Healing After Rotator Cuff Tear Not Necessary for Improvement

Adults with very large tears of the rotator cuff (four tendons/muscles surrounding the shoulder) can get pain relief and improved function after surgical repair — even if the tendon doesn’t heal. These are the results of a small study of 15 to 18 patients who were followed over a two to 10 year period of time.

Results were reported two years after the arthroscopic repair in the first study by the same authors of this second study (with the same group of patients). Outcomes were re-measured 10 years after the primary (first) surgery using ultrasound studies and patient self-report of pain, motion, and function. That’s when the surgeons discovered two things.

First, the results were the same at the 10-year post-operative time as compared with results two years after the surgery. That means the patients were able to maintain outcomes without further decline. And second, a failed healing in 17 of the 18 patients didn’t keep them from improving and holding that improvement steady over the years.

X-rays and ultrasound studies done on 11 of the original 18 patients confirmed the continued presence of rotator cuff tears. In a couple of patients, the tear was worse. There was no change in four shoulders and four patients actually had a decrease in the size of the tear. In all 11 cases, the head of the humerus had migrated (moved) up out of the natural resting place where it should be in the shoulder socket.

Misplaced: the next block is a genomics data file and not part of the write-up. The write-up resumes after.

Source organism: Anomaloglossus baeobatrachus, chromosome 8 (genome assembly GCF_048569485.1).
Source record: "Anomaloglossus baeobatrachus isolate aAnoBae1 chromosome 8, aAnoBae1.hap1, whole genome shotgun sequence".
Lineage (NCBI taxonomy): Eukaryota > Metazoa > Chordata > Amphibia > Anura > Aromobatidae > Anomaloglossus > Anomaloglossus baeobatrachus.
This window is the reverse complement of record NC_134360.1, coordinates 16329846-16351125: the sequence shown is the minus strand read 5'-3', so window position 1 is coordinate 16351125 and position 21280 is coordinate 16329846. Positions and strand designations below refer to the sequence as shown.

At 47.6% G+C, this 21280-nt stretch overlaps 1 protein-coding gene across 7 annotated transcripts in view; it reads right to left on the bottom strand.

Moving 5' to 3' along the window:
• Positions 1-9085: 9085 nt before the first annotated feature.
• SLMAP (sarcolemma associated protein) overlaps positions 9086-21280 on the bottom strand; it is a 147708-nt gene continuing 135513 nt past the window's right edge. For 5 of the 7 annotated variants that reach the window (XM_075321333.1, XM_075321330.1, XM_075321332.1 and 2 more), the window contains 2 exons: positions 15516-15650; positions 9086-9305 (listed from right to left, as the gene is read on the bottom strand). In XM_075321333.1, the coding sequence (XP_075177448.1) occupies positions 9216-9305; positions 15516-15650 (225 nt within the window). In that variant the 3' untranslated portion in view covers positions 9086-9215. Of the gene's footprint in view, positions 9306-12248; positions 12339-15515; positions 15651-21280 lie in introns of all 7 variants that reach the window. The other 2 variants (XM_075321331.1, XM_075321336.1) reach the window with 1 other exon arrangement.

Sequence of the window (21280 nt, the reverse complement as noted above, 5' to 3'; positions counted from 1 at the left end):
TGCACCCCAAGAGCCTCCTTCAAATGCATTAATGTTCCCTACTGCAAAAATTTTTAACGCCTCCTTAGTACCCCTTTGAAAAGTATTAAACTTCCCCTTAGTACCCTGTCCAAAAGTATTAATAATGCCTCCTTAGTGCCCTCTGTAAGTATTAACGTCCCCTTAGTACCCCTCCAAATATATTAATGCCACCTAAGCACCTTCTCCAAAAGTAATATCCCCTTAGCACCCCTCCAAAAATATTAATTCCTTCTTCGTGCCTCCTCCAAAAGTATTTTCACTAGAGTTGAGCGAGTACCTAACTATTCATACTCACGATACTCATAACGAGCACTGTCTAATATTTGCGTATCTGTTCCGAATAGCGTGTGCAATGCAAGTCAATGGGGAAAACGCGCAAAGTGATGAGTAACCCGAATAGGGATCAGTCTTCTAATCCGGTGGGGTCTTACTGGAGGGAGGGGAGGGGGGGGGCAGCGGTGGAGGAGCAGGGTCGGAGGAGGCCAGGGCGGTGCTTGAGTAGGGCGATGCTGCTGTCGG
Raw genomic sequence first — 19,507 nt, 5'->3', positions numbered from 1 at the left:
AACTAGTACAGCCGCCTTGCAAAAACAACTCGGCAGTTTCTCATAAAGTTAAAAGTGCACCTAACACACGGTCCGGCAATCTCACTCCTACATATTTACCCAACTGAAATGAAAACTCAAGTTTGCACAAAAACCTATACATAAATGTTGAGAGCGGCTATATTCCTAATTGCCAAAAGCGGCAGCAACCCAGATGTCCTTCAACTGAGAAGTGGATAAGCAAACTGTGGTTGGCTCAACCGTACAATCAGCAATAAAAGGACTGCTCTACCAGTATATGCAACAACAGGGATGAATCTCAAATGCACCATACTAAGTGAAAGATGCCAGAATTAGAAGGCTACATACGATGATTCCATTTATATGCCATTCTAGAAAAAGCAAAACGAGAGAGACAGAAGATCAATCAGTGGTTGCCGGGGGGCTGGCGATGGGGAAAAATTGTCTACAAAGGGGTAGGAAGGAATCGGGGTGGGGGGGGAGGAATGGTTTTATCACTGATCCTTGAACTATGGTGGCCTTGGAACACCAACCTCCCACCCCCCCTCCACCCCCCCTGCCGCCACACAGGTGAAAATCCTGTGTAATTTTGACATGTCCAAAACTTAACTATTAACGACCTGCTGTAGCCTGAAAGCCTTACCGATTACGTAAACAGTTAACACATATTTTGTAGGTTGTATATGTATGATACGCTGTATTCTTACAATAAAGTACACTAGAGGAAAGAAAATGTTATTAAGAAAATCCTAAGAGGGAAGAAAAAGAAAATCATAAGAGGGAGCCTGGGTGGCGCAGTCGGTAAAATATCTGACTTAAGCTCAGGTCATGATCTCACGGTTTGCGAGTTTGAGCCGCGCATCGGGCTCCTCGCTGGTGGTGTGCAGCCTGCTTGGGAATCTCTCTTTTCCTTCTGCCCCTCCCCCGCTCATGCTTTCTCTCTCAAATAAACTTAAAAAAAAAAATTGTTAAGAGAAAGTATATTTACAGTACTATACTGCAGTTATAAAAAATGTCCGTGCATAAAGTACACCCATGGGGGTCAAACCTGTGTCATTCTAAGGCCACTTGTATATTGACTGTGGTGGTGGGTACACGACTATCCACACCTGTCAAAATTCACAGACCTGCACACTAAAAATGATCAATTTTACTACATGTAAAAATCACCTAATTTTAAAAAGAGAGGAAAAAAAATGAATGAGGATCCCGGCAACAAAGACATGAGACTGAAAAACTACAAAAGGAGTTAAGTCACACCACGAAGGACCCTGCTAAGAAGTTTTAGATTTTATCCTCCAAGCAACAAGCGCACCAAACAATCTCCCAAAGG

The bottom-line is that despite evidence of worsening of the soft tissues and shoulder joint, the majority of patients still had improvements with the surgery. Although the unhealed repair allows for continued function, the shoulder is not protected from further degenerative changes.

Other studies have shown that with severe rotator cuff tears, the damaged area fills in with fatty tissue. It’s not clear yet what effect this fatty atrophy will have in the long-run but researchers will continue to study these patients to find out. Osteoarthritic degeneration and function in unhealed shoulder cuff tendons will be the focus of other future studies as well.

Patients with severe or “massive” tears of the rotator cuff tendon should be informed that surgery may fail to create a healing response. But the pain relief offered and improved motion and function may make it worth having the procedure anyway.

According to this study, improvements seem to last for up to a decade (10 years) even when there is evidence of ongoing degeneration of the soft tissues. In older adults who are not in need of full strength and motion, surgical repair of a torn rotator cuff may still be beneficial because healing is not needed for a successful result.